Starting from this principle, the sources of Muslim and Turkish medicine were analysed from the angle of exploring the properties and benefits brought by the plant hindiba. The ancient Islamic sources used in this research are principally the Canon of Medicine of Ibn Sina and the work of the Andalusian herborist Ibn al-Baytar, who collected his impressive list of drugs from the different regions of the Islamic world that he visited in person.

Such a study puts different challenges to the scholar, such as the investigation of the structure of books on simple drugs, the question of the theory of the nature of drugs, the relation between theory and practice in this medical and pharmacological literature. After that, the study focuses upon Ottoman medical literature in Turkish before the 19th century, when western medicine was introduced and modern medicine and pharmacology took the place of the old.

Figure 1: The cultivated and the uncultivated kinds of hindiba are illustrated in a schematic way. (Dioscorides. Materia Medica. Translated by Abdullah el-Huseyin b. Ibrahim el-Natili. Kitabu‘l-hasa‘is. Topkapi Museum Library. Registered at section Ahmed III., No: 2127).

Then the rest of the study is devoted to the drug hindiba, and its different varieties are described, mainly its main two groups: the cultivated (bostani) and the other uncultivated (berri). A rare and third kind is classified as wild (yabani); it is identified in some texts with the uncultivated. Various drugs are named after both the cultivated and the uncultivated. The varieties of the two main groups are studied on the basis of Ottoman medical sources, such as Osman b. Abdurrahman, Isa Efendi, Fazlizade and Yirmisekizzade, Mehmed Mumin, and even Ibn Sina’s Canon and some materia medica works of modern Western scholars who dealt with the Ottoman herbalist tradition.

The therapeutic properties of hindiba are based on medical theoretical considerations, asserting that the medical effects of drugs operate in accordance with the nature of the constituents. The constituents resulting from decomposition will have effects called power. The potential hot and cold qualities contained in the nature of the drug will come forth as a result of the decomposition in the body. The active component which is hot in nature will act promptly. It will diffuse through tissues effectively. The hot constituent acts before the cold constituent and clears the barriers in the passages of the body and prepares the way for the passages so that the cold constituent can diffuse. Later, the cold constituent comes in and carries out its function.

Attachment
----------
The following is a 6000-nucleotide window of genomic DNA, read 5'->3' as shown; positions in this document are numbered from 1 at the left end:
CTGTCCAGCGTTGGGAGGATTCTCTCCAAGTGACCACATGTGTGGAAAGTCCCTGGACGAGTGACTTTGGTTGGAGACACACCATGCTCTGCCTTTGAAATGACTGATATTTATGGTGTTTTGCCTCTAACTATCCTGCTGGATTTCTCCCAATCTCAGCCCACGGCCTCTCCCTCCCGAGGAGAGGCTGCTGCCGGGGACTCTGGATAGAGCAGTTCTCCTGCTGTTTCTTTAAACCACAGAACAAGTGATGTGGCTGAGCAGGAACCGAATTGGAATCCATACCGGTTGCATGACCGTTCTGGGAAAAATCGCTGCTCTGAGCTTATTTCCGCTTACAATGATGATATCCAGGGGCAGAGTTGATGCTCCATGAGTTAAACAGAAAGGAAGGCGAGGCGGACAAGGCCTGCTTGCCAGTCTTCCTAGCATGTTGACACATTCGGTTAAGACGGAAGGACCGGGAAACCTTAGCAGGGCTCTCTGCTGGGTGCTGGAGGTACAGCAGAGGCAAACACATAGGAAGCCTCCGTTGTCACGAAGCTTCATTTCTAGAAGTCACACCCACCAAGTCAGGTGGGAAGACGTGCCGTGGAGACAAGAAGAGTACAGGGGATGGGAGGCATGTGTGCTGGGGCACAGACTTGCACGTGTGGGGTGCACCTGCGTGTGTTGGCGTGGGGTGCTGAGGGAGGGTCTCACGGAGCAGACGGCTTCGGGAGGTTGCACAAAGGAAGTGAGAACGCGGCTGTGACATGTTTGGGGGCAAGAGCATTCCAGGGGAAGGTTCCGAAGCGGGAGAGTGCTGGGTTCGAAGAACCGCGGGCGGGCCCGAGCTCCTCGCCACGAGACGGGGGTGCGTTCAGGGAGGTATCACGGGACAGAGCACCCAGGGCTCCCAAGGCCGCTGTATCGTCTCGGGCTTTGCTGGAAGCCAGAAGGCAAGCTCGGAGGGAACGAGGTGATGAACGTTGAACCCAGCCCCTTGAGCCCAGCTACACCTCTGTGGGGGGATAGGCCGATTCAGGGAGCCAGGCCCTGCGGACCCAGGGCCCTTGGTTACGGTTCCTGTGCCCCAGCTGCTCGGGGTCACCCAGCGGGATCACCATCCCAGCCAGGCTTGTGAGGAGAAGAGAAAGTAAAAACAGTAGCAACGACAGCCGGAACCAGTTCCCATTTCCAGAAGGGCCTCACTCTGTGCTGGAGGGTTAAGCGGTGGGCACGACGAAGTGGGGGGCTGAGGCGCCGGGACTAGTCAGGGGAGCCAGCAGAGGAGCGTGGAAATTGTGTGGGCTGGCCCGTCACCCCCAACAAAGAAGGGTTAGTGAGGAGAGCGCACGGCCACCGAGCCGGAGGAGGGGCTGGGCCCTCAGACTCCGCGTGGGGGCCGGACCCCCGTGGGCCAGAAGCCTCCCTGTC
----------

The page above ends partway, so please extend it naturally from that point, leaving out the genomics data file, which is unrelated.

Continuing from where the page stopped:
Applying hindiba for the treatment of tumours

It is in this perspective that hindiba is applied in the the treatment of tumours. According to different sources, hindiba has the power to treat several diseases, its therapeutic value having been considered as a specific characteristic of its substance. Hence, hindiba can clear away obstructions of the passages in the body, specially in the digestive system. But the most spectacular domain to which its power was applied concerns the healing of tumours.

All kinds of swellings, new-growths, lumps and other nodosities are classified under the general term waram (verem). Whether an inflammatory swelling or a mass is meant can only be comprehended in the context. Formation of new tissue and inflammatory swellings are agents causing obstruction of the channels.

Cancer is described as a hard mass and is called seretan, because it was likened to a crab. Identified as a hard swelling, cancer was said to be as small as a chickpea at the beginning, then it grew larger, along with increasing pain and the degree of pain increased with the amount of bile mixed. It is described as a fatal illness. Ibn Sina notes that a cancerous tumour progressively increases in size, is destructive and spreads roots which insinuate themselves amongst the tissue elements. We find similar descriptions of it in Ottoman medical manuscripts, such as the kinds of tumours called cancer are those which spread all through the body, that is metastasizes, grows roots like trees and stick to the organs.

Tumours are mainly classified in two ways:

1- According to the different kinds of matter of which they are made, for instance, as to the humors concerned.

2-Tumours are also classified as hot and cold inflammatory tumours. Tumours which are colored and feel warm when touched are usually called hot tumours, while a colourless tumour which does not feel warm is called a cold tumour.

Although it was discussed in old medicine whether cancer was a hot or cold tumour, Ibn Sina notes cancer among the cold tumours.

When viewed from the humors point of view, cancer is classified as an atrabilious tumour. Cancer appears in the Canon as a disease associated with change in the atrabilious humor (the black bile). Cold and dry in nature, the atrabilous humor, is normally formed as the sediment of good blood. After having arisen in the liver, one portion of it goes to the spleen and clears the body of the effete matter. The abnormal atrabilious humor is formed from an oxidation of the bilious humor mixed with putrefied blood. The natural yellow bile (bilious humor) is the foam of the blood, which is formed in the liver. But, cancer formation is admitted to be a result of blood mixing with bile and oxidation which causes it to turn into atrabilous humor. The factor underlying this is an excess of blood which can not flow and will collect and will be kept unused and putrefied. This corruption and putrefaction causes the formation of leafy matter with an acidic character which leads to obstruction in the channels. Obstruction prevents the flow of tissue fluids and is the forerunner of disease.